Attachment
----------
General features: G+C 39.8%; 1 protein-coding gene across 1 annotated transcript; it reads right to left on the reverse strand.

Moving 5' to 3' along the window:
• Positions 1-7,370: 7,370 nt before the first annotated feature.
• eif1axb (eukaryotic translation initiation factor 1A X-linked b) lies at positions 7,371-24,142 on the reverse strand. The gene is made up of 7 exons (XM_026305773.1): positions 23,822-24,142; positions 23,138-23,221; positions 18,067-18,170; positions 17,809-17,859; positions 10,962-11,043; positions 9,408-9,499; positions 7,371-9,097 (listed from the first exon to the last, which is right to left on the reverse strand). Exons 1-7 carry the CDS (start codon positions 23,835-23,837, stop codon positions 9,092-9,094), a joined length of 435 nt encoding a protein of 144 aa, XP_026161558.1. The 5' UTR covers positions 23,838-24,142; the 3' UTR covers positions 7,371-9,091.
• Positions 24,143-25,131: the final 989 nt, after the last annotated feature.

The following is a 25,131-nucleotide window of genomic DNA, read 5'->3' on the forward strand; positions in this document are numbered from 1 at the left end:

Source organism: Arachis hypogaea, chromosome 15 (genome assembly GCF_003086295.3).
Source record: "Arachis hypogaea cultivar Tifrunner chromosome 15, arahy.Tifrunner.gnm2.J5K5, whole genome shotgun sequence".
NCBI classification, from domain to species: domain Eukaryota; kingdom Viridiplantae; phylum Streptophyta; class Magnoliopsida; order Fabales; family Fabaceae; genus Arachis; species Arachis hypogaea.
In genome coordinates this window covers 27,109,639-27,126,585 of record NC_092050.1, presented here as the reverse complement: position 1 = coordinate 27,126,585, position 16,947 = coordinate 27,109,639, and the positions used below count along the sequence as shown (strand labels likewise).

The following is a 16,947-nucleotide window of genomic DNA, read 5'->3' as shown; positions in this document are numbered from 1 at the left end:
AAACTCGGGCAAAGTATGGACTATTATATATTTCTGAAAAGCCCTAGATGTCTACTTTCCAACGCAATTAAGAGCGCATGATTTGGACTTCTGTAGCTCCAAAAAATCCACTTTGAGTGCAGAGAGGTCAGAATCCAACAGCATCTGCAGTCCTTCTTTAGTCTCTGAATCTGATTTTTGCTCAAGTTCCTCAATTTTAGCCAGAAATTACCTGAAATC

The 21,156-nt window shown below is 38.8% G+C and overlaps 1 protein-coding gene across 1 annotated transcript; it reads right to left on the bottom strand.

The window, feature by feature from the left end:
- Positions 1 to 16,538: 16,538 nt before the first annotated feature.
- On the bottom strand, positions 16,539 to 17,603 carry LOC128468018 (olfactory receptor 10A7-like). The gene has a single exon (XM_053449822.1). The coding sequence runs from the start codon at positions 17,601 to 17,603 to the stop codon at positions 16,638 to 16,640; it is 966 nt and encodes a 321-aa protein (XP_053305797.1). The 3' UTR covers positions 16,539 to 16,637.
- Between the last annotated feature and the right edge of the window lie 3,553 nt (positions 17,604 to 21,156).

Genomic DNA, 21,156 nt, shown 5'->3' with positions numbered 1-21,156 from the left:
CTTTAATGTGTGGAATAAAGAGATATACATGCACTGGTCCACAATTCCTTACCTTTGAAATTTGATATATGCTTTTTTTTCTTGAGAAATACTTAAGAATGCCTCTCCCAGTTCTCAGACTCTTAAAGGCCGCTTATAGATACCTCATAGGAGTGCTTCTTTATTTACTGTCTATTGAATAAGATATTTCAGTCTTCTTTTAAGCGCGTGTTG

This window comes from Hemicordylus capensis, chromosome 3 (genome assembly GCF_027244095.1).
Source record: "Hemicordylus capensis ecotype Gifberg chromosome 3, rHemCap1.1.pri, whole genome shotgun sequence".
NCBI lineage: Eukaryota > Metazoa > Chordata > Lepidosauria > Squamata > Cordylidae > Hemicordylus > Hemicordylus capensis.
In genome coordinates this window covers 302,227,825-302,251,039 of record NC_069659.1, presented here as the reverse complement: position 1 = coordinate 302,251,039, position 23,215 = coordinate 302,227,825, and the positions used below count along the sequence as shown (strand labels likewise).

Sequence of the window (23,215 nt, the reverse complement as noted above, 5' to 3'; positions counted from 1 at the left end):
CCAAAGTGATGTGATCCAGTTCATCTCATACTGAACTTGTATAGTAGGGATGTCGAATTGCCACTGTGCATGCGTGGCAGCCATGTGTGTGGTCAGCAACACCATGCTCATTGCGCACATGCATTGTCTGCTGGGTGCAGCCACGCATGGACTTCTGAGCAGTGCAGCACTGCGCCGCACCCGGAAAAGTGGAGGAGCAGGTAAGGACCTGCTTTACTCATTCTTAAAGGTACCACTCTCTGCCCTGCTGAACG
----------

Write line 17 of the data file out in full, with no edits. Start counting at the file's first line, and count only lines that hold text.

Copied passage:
- Between the last annotated feature and the right edge of the window lie 3,553 nt (positions 17,604 to 21,156).